Re: Lew Wallace's Destination
- --- In email@example.com, "bjer50010" <bjewell@i...> wrote:
> ...As far as I recall, the arrangement with WHL Wallace was in order to
> > A separate question is whether Wallace should have known
> better at
> > the time.
> The answer is yes, he should have known it at the time. He and
> WHL Wallace had agreed to come to each other's aid. Since
> WHL's camps are close to the point at which Lew actually did
> arrive on the field, he should have known that was the closer
> route. In addition, the River Rd. bridge was repaired and the
> road partially cordouroyed in part by Lew Wallace's men. How
> could he not have known about the River Rd?
ensure reinforcements for Lew, not the other way around. So all Lew
needed to worry about was getting a message through and that WHL knew
where to find him. Also, this arrangement was being made on (IIRC)
the 4th, so it was a relatively new task. Could it have been done
better? Sure. I just don't take as critical view of Wallace as you.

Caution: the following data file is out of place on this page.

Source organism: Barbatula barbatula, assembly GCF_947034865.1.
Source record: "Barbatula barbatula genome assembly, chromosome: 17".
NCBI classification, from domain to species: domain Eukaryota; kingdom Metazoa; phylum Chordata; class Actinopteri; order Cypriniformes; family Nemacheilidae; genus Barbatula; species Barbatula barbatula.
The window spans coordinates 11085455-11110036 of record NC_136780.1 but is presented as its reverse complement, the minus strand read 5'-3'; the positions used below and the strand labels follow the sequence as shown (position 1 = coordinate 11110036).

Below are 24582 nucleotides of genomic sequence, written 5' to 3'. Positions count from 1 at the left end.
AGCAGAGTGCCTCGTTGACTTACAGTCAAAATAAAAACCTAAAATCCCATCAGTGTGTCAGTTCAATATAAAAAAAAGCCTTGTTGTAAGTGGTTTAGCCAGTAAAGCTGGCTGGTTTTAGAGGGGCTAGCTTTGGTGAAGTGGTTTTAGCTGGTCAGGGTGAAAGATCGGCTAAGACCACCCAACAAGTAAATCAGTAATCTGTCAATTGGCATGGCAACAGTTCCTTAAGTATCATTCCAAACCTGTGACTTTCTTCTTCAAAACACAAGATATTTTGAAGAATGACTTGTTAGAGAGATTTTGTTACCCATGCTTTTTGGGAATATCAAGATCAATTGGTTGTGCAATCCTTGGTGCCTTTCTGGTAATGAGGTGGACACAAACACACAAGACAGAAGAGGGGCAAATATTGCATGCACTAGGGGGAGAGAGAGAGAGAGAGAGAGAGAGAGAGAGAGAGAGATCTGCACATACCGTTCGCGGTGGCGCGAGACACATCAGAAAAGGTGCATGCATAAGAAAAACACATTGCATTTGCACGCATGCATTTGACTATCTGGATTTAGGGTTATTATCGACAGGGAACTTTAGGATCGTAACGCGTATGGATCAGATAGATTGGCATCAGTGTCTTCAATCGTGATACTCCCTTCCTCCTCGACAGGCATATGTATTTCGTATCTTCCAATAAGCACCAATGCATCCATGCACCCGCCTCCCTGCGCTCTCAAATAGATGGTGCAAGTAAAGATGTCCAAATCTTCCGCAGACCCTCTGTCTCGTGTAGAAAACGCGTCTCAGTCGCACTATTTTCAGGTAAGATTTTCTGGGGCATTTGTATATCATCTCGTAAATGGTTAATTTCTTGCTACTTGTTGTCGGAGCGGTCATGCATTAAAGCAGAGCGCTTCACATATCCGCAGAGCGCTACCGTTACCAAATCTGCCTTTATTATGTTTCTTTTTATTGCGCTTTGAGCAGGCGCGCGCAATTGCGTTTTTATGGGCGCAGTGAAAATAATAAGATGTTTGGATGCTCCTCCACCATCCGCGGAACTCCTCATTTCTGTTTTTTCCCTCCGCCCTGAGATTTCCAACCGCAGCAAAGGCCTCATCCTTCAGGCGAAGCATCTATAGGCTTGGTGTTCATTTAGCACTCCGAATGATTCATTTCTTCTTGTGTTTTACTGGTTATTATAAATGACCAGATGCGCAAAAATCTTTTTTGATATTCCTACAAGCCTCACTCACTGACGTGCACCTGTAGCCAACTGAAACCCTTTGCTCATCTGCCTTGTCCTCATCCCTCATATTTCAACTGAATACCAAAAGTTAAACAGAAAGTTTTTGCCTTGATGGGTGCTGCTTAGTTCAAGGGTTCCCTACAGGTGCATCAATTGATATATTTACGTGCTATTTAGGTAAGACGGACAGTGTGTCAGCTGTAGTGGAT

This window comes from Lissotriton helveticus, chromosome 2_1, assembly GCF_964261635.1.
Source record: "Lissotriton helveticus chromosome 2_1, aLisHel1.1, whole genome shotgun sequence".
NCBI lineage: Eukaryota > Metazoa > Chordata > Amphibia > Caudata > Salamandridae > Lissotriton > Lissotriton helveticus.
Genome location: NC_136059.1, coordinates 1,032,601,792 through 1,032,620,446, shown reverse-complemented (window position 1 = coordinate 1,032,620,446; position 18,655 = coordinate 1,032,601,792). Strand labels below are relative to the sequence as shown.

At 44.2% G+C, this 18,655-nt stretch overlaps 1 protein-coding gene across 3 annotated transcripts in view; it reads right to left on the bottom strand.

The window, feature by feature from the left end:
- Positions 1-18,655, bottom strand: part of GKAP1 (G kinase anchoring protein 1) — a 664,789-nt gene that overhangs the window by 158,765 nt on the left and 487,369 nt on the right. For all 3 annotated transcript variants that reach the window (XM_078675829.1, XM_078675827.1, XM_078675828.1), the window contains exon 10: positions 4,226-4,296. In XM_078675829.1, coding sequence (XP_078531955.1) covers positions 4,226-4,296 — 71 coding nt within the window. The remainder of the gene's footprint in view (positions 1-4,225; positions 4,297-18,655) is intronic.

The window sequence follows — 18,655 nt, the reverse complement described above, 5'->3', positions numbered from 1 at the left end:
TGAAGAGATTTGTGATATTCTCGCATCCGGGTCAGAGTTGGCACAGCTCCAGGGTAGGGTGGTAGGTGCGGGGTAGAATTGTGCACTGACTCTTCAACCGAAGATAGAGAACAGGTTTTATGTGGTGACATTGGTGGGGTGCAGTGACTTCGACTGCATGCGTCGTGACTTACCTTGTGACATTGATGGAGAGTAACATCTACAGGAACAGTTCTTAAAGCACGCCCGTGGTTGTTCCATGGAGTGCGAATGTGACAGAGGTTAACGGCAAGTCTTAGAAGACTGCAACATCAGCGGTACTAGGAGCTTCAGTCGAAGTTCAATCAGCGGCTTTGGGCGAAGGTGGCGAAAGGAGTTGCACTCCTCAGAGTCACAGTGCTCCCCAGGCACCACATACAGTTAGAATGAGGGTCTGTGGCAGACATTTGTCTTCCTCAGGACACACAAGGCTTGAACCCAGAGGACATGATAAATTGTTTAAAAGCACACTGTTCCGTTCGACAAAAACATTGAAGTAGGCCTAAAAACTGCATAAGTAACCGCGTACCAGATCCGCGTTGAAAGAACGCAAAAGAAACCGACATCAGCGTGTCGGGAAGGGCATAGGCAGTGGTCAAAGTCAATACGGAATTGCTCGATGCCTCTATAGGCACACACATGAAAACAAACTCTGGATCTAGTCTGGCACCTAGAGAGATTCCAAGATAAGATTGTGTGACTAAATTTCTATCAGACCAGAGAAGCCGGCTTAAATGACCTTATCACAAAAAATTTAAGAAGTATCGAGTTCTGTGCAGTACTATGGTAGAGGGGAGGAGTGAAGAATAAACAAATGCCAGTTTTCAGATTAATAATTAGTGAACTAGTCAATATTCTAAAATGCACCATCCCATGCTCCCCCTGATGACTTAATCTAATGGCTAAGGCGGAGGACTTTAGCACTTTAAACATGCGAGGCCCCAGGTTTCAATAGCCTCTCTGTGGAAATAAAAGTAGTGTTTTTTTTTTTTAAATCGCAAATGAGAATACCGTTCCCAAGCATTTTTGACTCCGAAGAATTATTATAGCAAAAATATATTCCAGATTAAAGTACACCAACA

Like the other commanders involved, Wallace was functioning under a
preconceived notion of how the campaign would unfold: they were on
the offense; the rebs were on defense. So he spent his time learning
the roads forward toward Purdy, instead of toward Pittsburg Landing.
- --- In firstname.lastname@example.org, GnrlJEJohnston@a... wrote:
> ...Lewis Cass (first governor ofHe was also a general in the war of 1812, Secretary of War under
> Michigan I believe)...
Jackson, Secretary of State under Buchanan [until he resigned during
the secession crisis] and the Democratic Party's Presidential
Candidate in 1848 (lost to Taylor), in addition to a bunch of other
sutff (amassador, congressman, senator)